3 Jun 2015

Investigator questions Blatter's resignation

6:29 pm on 3 June 2015

An investigator tasked earlier this decade with cleaning up FIFA has questioned whether the head of football's world governing body will in fact leave.

Sepp Blatter reacts after his re-election as president of FIFA in Zurich on 30 May (NZST).

Sepp Blatter after his re-election as president, just a few days ago. Photo: AFP

Earlier today, FIFA president Sepp Blatter announced he would resign, only days after he was re-elected.

Mr Blatter said the organisation needed "profound restructuring" and, although he was given a new mandate to lead the organisation, it "does not seem to be supported by everyone in the world".

Prince Ali bin al-Hussein of Jordan and Michel Platini, the head of European football association UEFA, have emerged as early favourites to succeed him.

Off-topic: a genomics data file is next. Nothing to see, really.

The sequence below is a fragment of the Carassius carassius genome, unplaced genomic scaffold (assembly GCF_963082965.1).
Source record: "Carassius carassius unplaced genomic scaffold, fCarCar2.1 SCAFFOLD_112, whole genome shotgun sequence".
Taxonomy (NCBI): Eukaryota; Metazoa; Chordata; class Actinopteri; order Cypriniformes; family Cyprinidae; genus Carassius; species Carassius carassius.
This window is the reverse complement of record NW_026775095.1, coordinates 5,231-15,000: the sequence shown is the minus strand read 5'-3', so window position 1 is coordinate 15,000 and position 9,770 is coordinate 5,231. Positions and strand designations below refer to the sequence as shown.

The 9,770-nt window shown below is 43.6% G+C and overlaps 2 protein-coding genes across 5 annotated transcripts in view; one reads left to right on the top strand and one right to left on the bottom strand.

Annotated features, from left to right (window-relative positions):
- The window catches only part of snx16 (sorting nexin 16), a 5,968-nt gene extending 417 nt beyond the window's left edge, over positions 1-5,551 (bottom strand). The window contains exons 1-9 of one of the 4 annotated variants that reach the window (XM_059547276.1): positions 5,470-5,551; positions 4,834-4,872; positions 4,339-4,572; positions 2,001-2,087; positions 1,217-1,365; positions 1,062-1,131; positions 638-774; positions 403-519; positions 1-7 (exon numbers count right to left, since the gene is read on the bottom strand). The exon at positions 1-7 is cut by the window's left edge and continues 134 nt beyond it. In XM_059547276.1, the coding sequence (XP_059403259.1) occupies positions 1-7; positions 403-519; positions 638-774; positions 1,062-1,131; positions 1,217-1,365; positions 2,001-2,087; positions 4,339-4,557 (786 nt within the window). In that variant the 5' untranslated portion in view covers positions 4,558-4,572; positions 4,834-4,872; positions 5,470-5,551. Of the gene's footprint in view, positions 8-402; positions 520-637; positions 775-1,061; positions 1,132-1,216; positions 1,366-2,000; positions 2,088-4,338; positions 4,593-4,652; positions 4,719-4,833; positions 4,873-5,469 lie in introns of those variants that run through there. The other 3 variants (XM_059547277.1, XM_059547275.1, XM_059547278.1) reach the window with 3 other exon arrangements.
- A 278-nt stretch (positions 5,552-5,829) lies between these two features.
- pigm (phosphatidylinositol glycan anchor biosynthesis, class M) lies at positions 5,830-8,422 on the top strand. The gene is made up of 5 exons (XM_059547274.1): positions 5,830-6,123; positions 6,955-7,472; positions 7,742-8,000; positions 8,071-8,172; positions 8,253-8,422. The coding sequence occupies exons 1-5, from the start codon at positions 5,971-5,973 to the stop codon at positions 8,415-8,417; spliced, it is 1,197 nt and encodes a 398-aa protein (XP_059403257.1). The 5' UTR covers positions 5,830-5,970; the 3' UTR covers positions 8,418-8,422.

However, a replacement might not be chosen until next year.

US prosecutors have accused several FIFA officials of racketeering, fraud and money laundering involving tens of millions of dollars over 24 years.

A separate criminal investigation by Swiss authorities into how the 2018 and 2022 World Cups were allocated is also under way.

Mr Blatter has not been mentioned in either investigation. However, ABC News and the New York Times reported today that US law enforcement officials have indicated Mr Blatter was also under investigation as part of the probe that led to last week's indictments.

'He holds on to the reins of power'

Michael Hershman was on the Independent Governance Committee put together by FIFA in late 2011 after a series of scandals. The committee had its recommendations largely ignored.

Mr Hershman said Mr Blatter has said more than once before that he planned to leave - but didn't.

"Sepp Blatter is staying in power until a special congress is called - we don't know when that will be called," he said.

"He holds on to the reins of power, he still has control over the purse strings of FIFA. And you know we have to be concerned about whether he will actually leave."

Mr Hershman said FIFA had been ruled by fear and intimidation.

Get the RNZ app

for ad-free news and current affairs